Tantris Sidecar – with a very slight coating of sugar on the rim, difficult to discern.

A good showing from the Pegu Club, but if your tastes range to the more avant-garde and exotic, you might be better served elsewhere. Aside from the lack of double straining, mentioned above, I did have one other complaint. It is a subjective matter, but my review would not be complete if I did not mention it. I watched them make a number of sours and I observed that they used a ratio of 2:1 sweet:sour. This makes for an unobjectionable drink with mass appeal, but it is not to my taste.

I favor a dryer, more challenging sour, or in the words of Nietzsche, a drink which “kisses as it bites you”. The 2:1 ratio of sugar to acid is far too gentle. Even so, it would be an act of good taste for you to visit this bar.


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Vessel In Seattle

Back before I got into this whole craft cocktail scene, there was a bar in Seattle called Vessel, and they were famous for pioneering a lot of molecular mixology techniques, and for the general quality of their drinks and their atmosphere. Sadly, they closed in 2010, and I never got to visit them. They’re back, sort of, and at a new, bigger downtown location. When I heard that they were re-opening, I visited them that same week, but I didn’t get around to posting about it until today. That’s probably my loss, because I missed the buzz, but I think it’s still soon enough to care.

Their big gimmick this time is a rotating bar staff. It seems like the deal is, each bartender who appears there brings his or her own menu to the establishment. On my visit, the bartenders were Michael Bertrand of Mistral Kitchen and Kevin Langmack of Knee High Stocking Co. Their menus were thus:

To be honest, I was expecting a bit more. No offense to these seasoned veterans, but these drinks are all so safe. I want recipes that push the envelope! I want drinks on the cutting edge of mixology, with flavor combinations and techniques that I’ve never seen before. Instead you hit me with a vesper, a gin and tonic, and a sidecar with expensive brandy. This is the kind of menu I expect in an old money hotel, not a bar that was renowned in its heyday for molecular mixology. There’s nothing wrong with any of these recipes, but neither is there anything exciting.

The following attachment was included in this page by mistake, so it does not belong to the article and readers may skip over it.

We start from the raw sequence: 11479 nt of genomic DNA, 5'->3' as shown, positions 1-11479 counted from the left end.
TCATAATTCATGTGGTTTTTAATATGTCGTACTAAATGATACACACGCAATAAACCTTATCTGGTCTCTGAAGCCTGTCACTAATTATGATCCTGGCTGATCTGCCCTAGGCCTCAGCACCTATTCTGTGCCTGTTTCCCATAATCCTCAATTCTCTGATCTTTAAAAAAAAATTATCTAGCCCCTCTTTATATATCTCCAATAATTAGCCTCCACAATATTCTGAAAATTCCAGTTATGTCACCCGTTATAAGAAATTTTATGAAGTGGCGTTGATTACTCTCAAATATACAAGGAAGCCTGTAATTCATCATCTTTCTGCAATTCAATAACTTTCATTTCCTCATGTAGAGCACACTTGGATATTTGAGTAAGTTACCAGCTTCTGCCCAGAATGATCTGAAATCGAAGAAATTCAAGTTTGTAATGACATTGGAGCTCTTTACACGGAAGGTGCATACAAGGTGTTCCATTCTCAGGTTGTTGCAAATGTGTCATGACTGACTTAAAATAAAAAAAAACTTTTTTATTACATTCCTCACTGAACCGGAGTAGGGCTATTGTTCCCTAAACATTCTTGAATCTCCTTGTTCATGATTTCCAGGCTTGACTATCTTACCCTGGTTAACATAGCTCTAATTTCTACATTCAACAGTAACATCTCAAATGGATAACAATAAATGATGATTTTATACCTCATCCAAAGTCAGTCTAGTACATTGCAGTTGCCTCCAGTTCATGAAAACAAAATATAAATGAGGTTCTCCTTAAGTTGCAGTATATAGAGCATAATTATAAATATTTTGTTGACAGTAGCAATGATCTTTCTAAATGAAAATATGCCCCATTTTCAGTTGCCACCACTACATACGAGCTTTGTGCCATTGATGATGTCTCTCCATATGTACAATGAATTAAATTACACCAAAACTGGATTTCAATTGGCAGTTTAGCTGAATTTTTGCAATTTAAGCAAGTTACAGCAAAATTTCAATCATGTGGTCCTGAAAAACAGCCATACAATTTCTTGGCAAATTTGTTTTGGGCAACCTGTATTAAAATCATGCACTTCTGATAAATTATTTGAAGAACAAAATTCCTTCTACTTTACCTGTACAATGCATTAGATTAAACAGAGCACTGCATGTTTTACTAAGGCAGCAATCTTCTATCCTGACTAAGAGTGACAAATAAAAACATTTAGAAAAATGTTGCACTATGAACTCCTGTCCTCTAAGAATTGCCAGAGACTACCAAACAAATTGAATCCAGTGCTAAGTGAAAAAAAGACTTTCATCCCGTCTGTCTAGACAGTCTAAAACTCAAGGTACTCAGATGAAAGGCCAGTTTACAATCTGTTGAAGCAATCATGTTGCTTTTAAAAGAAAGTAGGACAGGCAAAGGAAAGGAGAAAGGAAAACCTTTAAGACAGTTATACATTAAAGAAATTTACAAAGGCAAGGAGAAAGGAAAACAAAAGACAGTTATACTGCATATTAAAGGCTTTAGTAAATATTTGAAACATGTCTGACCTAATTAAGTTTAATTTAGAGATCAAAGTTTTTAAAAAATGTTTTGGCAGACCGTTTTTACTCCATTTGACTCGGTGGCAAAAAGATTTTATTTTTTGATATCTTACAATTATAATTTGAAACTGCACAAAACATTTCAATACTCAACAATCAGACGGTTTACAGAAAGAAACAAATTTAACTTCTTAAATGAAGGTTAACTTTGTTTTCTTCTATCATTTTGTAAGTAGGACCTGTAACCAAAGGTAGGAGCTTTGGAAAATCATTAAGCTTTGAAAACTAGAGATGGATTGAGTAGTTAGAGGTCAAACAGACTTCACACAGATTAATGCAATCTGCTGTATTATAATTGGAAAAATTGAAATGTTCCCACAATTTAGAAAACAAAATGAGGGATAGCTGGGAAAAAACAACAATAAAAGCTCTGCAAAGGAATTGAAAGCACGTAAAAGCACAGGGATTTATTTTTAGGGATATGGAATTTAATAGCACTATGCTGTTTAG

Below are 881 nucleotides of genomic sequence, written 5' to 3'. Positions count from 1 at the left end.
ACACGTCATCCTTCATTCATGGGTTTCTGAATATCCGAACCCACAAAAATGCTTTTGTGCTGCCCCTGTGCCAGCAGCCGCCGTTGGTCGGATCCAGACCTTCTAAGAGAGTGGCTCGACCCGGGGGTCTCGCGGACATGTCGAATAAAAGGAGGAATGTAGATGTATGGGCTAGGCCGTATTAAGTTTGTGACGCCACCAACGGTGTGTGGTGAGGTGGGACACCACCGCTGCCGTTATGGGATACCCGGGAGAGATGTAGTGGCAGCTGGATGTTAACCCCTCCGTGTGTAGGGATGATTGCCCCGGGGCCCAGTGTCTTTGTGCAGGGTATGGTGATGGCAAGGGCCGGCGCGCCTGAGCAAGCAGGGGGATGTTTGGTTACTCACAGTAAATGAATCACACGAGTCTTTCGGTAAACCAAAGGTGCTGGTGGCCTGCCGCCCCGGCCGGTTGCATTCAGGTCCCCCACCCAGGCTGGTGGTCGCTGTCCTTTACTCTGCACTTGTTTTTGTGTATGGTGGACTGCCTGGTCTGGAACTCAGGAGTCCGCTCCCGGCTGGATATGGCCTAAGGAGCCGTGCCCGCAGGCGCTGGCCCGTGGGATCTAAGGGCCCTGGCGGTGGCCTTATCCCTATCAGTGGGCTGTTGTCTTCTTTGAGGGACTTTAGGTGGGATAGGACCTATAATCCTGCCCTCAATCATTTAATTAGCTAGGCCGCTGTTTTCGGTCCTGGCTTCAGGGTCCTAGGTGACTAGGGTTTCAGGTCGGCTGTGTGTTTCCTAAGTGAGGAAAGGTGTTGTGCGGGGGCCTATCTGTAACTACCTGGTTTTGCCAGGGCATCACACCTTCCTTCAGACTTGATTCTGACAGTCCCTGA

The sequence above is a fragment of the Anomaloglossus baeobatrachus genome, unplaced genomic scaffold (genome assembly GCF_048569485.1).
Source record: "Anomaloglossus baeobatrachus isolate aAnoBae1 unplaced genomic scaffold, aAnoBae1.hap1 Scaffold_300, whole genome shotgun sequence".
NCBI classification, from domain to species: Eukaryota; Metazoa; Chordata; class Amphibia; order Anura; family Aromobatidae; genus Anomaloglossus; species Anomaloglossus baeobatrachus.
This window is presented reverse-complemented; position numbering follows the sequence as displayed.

Of course, if you go, the menu will probably be totally different. As such, I give them two out of ten for creativity, but nine out of ten for execution. All of the drinks we ordered were beautifully presented, and executed with technical excellence. John ordered a Preakness, which is not on their menu, but it is a common Manhattan variation containing Benedictine:

Very nice glassware. I ordered a Violette Fizz:

Truly a beautiful fizz, but alas, in a very impractical glass. As I drank it, a portion of the head persisted and ultimately clogged the flow of the drink through the glass when it reached the narrowest part of the glass, forcing me to tilt it to a precarious angle. This is a minor quibble however, as the glass was very elegant. Still, if the radius were constant across the length of the glass, I would have been better served.

James ordered the Batcat, a mix of rye, sweet vermouth, fernet branca, and elderflower liqueur:

I apologize for the terrible photo, but as you can sort of see, the drink came with a sphere of beautifully clear ice, cut to fit exactly within the glass, and the sphere was circumscribed by a spiral of orange peel for which a whole orange gave its life. James and I both tasted the drink and found the flavor to be very light. It was over-diluted, but it was probably not the bartender’s fault, it was probably the fault of the waitstaff.

The service was agonizingly slow, but I was willing to give them some leeway in their opening week. It takes a while to get all the bugs out of your service pipeline, I am sure. Did we sit at the table for fifteen minutes before anyone even took our order? Yes. Did it take them another twenty five to bring us our drinks? Also yes. But like I said, leeway.

Since I’m already slinging hate, I might as well take this opportunity to mention the acoustics, which are a crime against the fine art of architecting interior spaces. Maybe it’s the high ceilings, but every word of every patron echoes in this bar, and makes it very loud even when it is not particularly crowded. I wouldn’t take anyone here if I wanted to have a conversation with them. On the plus side, the hand soap in the bathroom contains rum.

The food was mediocre. We ordered foie gras popcorn, and it was a staunch reminder as to why no one sautes liver and then tosses it with popcorn. The high fat content of the liver killed all the crispness of the popcorn, while imparting only the scarcest flavor of foie gras. The hummus platter, though beautifully plated, was nothing I couldn’t get from Trader Joe’s. The carpaccio was adequate, however. Delicious and reasonably portioned for the price.

Over all, if you’re downtown, stick to the Mistral Kitchen or the Zig Zag Cafe. If you’re not tied to a particular locale within Seattle, may I recommend the Canon. It is clearly at the top of the craft bartending game in Seattle right now.